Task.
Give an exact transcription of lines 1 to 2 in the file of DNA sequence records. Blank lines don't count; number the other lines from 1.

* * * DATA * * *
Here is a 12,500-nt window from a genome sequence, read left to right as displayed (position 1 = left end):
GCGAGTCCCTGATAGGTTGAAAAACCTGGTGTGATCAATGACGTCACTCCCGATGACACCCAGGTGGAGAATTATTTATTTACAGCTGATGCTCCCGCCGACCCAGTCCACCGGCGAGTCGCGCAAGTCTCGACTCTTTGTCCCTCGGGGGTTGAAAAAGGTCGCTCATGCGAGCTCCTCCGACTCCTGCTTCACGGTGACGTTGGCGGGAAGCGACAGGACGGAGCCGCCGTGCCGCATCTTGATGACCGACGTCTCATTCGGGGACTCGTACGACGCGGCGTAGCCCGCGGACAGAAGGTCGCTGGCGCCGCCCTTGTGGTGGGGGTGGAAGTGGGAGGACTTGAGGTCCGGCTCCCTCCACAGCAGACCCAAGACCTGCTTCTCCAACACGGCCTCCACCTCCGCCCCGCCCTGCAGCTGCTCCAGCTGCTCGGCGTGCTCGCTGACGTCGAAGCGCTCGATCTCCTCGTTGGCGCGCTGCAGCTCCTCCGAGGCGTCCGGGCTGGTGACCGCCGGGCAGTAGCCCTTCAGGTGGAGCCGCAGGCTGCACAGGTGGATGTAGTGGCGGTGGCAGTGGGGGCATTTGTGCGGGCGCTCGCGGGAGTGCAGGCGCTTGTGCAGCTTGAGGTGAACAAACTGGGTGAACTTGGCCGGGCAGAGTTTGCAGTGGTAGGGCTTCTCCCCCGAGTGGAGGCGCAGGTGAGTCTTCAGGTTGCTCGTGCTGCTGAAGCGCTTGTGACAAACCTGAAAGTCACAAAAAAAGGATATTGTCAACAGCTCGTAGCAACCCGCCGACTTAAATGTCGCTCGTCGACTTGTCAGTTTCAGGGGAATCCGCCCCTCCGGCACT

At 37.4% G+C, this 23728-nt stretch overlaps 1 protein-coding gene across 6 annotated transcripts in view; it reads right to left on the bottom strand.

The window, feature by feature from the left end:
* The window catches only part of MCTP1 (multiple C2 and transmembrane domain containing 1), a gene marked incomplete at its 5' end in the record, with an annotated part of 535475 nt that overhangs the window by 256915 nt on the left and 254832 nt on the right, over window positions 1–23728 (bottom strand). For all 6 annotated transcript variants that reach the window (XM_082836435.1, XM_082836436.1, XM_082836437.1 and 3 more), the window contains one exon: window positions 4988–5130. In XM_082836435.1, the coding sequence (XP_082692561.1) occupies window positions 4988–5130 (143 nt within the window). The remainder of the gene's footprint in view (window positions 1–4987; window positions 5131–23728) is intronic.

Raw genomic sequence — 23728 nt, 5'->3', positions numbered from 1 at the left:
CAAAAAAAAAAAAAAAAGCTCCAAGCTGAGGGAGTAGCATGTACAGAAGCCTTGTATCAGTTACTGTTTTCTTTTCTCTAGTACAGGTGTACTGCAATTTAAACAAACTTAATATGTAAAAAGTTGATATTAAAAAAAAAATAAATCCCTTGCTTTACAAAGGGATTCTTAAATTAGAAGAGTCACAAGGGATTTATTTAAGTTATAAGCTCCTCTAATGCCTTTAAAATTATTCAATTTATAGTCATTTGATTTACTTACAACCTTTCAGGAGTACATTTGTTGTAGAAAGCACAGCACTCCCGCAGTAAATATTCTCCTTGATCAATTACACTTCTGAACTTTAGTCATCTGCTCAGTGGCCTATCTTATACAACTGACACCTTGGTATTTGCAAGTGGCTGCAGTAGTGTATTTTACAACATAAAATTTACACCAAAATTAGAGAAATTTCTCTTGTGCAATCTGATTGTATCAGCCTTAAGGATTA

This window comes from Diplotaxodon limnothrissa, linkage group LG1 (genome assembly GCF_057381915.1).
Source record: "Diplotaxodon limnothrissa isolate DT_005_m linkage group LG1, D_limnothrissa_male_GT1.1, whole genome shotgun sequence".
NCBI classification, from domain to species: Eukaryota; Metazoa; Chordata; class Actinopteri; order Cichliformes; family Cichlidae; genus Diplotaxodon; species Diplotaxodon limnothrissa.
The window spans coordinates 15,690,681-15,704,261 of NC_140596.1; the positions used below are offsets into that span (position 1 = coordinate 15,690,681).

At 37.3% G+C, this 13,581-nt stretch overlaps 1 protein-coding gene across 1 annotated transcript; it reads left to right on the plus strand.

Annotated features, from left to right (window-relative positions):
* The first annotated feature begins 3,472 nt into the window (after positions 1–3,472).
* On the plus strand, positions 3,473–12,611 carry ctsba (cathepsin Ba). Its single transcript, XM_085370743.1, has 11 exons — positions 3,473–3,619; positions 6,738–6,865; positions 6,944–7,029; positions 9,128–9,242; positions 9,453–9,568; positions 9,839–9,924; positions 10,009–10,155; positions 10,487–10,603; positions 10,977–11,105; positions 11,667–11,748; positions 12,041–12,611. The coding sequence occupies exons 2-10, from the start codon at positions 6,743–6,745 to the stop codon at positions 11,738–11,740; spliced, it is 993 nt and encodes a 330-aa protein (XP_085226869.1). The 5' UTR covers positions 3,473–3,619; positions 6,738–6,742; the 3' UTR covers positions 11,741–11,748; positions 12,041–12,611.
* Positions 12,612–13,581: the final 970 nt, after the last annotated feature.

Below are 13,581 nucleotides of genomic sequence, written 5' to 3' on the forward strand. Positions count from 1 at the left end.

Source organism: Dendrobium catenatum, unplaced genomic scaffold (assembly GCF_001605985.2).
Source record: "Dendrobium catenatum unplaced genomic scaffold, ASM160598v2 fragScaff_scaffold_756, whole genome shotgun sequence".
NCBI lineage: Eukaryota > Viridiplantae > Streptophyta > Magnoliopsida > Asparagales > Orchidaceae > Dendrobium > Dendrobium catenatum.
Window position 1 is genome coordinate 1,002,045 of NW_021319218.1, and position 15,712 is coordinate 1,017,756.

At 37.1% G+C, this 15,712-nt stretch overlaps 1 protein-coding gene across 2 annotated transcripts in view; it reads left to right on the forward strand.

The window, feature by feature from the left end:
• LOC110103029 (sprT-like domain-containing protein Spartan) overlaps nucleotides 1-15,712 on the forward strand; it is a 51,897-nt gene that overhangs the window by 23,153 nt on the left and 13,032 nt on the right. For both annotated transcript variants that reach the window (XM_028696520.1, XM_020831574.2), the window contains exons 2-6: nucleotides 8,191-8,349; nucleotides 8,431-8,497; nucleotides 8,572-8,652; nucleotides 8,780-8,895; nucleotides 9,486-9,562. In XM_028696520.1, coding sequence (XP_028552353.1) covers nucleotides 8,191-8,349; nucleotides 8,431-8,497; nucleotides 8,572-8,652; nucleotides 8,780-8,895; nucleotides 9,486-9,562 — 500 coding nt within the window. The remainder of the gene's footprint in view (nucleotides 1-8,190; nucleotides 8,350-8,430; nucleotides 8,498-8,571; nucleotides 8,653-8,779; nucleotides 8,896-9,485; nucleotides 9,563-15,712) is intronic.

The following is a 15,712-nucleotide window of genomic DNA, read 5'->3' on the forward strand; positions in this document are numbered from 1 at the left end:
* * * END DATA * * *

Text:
Here is a 12,500-nt window from a genome sequence, read left to right as displayed (position 1 = left end):
GCGAGTCCCTGATAGGTTGAAAAACCTGGTGTGATCAATGACGTCACTCCCGATGACACCCAGGTGGAGAATTATTTATTTACAGCTGATGCTCCCGCCGACCCAGTCCACCGGCGAGTCGCGCAAGTCTCGACTCTTTGTCCCTCGGGGGTTGAAAAAGGTCGCTCATGCGAGCTCCTCCGACTCCTGCTTCACGGTGACGTTGGCGGGAAGCGACAGGACGGAGCCGCCGTGCCGCATCTTGATGACCGACGTCTCATTCGGGGACTCGTACGACGCGGCGTAGCCCGCGGACAGAAGGTCGCTGGCGCCGCCCTTGTGGTGGGGGTGGAAGTGGGAGGACTTGAGGTCCGGCTCCCTCCACAGCAGACCCAAGACCTGCTTCTCCAACACGGCCTCCACCTCCGCCCCGCCCTGCAGCTGCTCCAGCTGCTCGGCGTGCTCGCTGACGTCGAAGCGCTCGATCTCCTCGTTGGCGCGCTGCAGCTCCTCCGAGGCGTCCGGGCTGGTGACCGCCGGGCAGTAGCCCTTCAGGTGGAGCCGCAGGCTGCACAGGTGGATGTAGTGGCGGTGGCAGTGGGGGCATTTGTGCGGGCGCTCGCGGGAGTGCAGGCGCTTGTGCAGCTTGAGGTGAACAAACTGGGTGAACTTGGCCGGGCAGAGTTTGCAGTGGTAGGGCTTCTCCCCCGAGTGGAGGCGCAGGTGAGTCTTCAGGTTGCTCGTGCTGCTGAAGCGCTTGTGACAAACCTGAAAGTCACAAAAAAAGGATATTGTCAACAGCTCGTAGCAACCCGCCGACTTAAATGTCGCTCGTCGACTTGTCAGTTTCAGGGGAATCCGCCCCTCCGGCACT